As shown more clearly in FIGURES 2 and 3, the body 12 is provided with a reduced diameter portion 28 extending from a shoulder 32 to a free end 34. A sleeve 30 is tclescoped over the portion 28 and is adapted to be reciprocatively supported thereby. It will be noted as shown more clearly in FIGURE 3, that the length of sleeve 30 corresponds with the distance between shoulder 32 and end 34. I

The sleeve 30 is provided with a. slot 36 extending therethrough with the ends of the slot 36 being intermediate the ends of the sleeve as shown more clearly in FIGURES 13. The slot 36 receives the head of a threaded pin 38. The threaded pin 33 extends through a hole in the reduced diameter portion 28 and is threadedly engaged in a blind hole in the bottom wall 42 of a cup-shaped first contact housing 40.

The housing 49 is preferably made from electrical insulating material such as polyethylene. A first contact 44 is centrally disposed within the cavity of the housing 4-0 and is concentric therewith. Contact 44 is provided with a hollow tubular lead 48 which extends through the bot-10m wall 42. The cavity of the housing 40 is lined with an annular ring-shaped contact 46. Contact 46 is provided with a hollow tubular lead 50.

An annular spacer sleeve 52 surrounds the housing 40. Sleeve 52 is preferably made from an electrical insulating material such as polyethylene. Other well known types of electrical insulating material may be utilized for the housing 40 and sleeve 52 as desired. Sleeve 52 is slidably supported by the bore 14 and is spring-biased to the right in FIGURES 2 and 3 by a spring 54. Sleeve 52 is provided with a slot 56 intermediate its ends through which the threaded pin 38 extends.

Headless guide pins 58 and 60, FIGURES 3 and 4, extend through holes in the reduced diameter portion 28 of the body 12 at diametrically opposite points as shown moreclearly in FIGURE 4. Each of the guide pins 58 and 60 extends into an axially extending peripheral channel on the housing 40. The channel 40 extends from an end of the housing 40 adjacent end 34 toward the collar 22. As shown more clearly in FIGURE 3, the channel has a length which is less than the axial length of the housing 4i). The cooperation between the ends of the channels and the guide pins 58 and 60 prevents the spring 54 from biasing the housing 40 out of the free end 34 of the body 12. In this manner, the threaded pin 38 need not absorb the biasing effect of the spring 54.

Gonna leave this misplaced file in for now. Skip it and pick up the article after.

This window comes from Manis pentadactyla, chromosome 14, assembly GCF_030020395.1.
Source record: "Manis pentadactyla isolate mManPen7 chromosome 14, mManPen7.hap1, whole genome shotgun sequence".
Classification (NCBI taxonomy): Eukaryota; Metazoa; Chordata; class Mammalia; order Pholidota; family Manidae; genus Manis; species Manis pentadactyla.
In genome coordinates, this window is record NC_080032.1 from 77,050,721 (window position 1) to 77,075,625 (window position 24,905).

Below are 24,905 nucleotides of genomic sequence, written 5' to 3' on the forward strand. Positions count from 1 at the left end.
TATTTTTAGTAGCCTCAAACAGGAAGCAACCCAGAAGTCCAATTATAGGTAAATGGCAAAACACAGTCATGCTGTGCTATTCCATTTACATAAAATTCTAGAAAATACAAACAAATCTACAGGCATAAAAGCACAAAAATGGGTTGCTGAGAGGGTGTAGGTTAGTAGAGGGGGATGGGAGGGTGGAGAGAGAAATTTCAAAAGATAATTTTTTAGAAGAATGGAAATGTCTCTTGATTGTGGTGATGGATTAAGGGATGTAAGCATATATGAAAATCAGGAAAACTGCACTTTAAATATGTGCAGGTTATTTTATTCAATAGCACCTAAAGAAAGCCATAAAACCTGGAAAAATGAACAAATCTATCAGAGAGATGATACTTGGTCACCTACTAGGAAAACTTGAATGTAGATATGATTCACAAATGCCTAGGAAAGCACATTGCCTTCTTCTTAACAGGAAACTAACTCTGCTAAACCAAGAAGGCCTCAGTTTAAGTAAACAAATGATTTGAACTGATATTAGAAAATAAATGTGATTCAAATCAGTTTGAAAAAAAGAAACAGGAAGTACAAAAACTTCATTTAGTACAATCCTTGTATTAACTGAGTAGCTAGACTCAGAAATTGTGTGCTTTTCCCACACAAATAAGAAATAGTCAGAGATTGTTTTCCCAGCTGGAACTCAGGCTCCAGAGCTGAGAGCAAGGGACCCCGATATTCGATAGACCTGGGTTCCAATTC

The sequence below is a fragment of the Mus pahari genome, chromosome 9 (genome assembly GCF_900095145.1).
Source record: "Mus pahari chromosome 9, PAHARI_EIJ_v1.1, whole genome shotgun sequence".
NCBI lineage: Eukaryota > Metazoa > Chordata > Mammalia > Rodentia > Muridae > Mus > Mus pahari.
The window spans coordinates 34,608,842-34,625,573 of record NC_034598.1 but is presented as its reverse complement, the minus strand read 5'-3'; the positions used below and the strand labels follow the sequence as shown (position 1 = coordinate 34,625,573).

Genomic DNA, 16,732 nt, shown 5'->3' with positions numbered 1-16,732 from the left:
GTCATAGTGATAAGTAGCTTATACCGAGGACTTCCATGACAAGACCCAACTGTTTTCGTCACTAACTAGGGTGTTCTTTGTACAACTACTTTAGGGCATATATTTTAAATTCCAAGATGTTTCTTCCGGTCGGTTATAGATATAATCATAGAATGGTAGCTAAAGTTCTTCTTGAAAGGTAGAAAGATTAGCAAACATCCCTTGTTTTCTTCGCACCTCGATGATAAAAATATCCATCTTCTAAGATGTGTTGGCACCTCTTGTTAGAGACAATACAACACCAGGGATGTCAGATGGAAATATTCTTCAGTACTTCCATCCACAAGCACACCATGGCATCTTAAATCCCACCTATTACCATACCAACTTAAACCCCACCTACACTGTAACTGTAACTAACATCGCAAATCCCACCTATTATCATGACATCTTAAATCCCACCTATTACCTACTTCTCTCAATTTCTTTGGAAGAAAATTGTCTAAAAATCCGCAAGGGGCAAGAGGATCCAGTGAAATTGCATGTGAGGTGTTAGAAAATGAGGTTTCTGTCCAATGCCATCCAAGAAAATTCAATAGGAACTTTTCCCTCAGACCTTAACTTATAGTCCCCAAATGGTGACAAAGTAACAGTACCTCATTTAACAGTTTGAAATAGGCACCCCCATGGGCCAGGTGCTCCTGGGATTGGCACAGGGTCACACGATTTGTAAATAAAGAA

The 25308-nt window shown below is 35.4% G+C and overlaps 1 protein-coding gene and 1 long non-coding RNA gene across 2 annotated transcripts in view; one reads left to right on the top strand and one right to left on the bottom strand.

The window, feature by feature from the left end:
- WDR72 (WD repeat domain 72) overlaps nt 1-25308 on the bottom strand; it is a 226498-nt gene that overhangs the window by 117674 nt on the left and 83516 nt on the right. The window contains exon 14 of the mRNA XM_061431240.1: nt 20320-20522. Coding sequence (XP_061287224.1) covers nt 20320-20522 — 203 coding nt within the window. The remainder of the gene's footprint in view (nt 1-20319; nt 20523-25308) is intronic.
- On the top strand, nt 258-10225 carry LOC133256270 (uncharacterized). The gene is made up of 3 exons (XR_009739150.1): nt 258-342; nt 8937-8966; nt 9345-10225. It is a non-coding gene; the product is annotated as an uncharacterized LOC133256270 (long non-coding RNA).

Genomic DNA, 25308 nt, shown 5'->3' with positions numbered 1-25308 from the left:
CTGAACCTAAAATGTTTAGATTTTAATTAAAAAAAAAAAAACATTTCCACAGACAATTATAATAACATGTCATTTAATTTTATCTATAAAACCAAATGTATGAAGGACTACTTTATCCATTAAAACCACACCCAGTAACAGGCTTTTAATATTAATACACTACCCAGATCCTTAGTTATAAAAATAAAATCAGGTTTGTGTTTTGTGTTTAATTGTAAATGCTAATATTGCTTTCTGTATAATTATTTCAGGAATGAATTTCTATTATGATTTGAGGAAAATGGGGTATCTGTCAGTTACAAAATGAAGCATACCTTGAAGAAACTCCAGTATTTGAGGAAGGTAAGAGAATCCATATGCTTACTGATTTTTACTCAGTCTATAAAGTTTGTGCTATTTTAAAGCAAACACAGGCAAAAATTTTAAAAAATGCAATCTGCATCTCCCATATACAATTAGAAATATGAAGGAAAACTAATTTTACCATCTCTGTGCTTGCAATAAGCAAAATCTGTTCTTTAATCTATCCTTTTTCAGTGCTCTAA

The reduced-diameter portion 28 of the body 12 is provided with a plurality of holes at spaced points therearound. Three such holes are illustrated in FIGURE 4 with one of the balls 62, 64, and 66 being disposed in each hole. The diameter of the balls is greater than the thickness of the reduced diameter portion 28. The inner surface of the sleeve 30 is provided with two axially spaced grooves 68 and 70. Groove 68 is deeper than groove 70.

The coupling 10 includes a second tubular body 72. Body 72 is provided with a reduced-diameter portion 74 at one end thereof. Reduced-diameter portion 74 is identical with portion 16 and is adapted to have a collar 22 duced-diameter portion 82 extending from shoulder 84 to its free end. A peripheral groove 86 is provided on the reduced-diameter portion 82. The depth of groove 86 is equal to the depth of groove 68.

A second contact housing 88 is supported Within bore 7 6, FIGURES 2 and 3. A threaded pin 90 extends through the reduced-diameter portion 80 and is threadedly engaged in a blind hole on the periphery of the housing 88. Headless pins 92 and 94, FIGURES 2 and 5, extend through the reduced-diameter portion 80 at diametrically opposite points. Pins 92- and 94 extend into a channel on the periphery of housing 88. In normal operating relationship, the pins 92- and 94 are in abutting contact with the end of the last mentioned channel.

A hollow-wall structure 96, FIGURES 3 and 4, projects axially from the housing 88 toward the housing 40. Wall structure 96 is integral with housing 88. Leads 98 and 100, identical with leads 48 and 50, extend through the housing 88. Lead 98 is connected to a metal conductor 102, FIGURE 4, which extends along the arcuate wall surface 104 on wall structure 96. Lead 100 is connected to an electrical conductor extending along the inner peripheral surface of a circular wall 106 of the wall structure 96. The last-mentioned electrical conductor is in abutting engagement with contact 44. Contact 102 is in abutting engagement with contact 46. As will be evident from FIGURE 4, electrical contact will be maintained notwithstanding 360 degree rotation of housing 88 with respect to housing 40. a

The operation of the coupling is as follows: